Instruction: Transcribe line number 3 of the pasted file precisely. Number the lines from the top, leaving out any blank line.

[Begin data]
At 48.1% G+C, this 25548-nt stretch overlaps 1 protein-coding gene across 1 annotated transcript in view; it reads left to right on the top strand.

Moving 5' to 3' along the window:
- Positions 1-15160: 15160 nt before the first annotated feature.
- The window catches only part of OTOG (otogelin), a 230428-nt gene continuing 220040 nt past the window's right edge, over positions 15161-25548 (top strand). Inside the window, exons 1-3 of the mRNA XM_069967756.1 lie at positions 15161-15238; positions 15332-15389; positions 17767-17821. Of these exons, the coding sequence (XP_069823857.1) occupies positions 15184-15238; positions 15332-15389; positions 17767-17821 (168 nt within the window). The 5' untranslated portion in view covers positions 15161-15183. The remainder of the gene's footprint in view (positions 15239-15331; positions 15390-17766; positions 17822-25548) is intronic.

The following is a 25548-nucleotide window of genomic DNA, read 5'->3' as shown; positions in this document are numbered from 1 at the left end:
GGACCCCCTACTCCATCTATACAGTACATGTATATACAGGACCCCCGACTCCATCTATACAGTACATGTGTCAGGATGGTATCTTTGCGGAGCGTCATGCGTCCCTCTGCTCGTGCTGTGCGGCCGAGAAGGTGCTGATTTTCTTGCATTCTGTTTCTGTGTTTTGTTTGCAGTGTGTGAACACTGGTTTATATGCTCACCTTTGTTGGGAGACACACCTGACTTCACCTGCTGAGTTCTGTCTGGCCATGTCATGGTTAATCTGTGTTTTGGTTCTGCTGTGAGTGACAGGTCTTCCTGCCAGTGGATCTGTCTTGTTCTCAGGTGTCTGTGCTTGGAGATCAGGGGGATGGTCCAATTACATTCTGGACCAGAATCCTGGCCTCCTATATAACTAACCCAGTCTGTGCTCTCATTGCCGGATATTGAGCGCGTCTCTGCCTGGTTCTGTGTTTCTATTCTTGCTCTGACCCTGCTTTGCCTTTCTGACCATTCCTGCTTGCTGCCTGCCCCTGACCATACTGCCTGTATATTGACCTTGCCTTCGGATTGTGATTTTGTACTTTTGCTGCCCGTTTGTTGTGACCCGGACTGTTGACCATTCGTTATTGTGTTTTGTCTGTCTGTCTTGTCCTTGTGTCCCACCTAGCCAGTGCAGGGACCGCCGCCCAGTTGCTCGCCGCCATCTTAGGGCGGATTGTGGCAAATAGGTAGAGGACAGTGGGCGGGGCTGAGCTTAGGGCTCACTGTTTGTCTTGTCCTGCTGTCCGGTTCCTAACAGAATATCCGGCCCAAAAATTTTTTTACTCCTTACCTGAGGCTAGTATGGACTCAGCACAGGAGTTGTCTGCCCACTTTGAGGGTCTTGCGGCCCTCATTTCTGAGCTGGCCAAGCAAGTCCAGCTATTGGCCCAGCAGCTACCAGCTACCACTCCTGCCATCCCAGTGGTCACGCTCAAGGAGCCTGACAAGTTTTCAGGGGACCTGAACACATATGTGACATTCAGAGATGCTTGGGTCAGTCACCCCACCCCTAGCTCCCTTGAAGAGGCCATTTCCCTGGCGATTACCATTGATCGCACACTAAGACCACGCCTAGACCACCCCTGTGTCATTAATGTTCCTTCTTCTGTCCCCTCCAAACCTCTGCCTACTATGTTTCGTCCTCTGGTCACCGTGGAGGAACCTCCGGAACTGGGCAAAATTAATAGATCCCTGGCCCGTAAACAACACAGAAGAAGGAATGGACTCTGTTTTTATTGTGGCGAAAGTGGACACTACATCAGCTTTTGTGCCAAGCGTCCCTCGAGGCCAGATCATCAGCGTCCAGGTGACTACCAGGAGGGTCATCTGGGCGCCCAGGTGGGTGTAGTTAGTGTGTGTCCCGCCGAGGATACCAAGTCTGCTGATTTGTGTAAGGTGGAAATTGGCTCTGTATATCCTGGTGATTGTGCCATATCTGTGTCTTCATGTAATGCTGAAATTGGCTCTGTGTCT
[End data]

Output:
- Positions 1-15160: 15160 nt before the first annotated feature.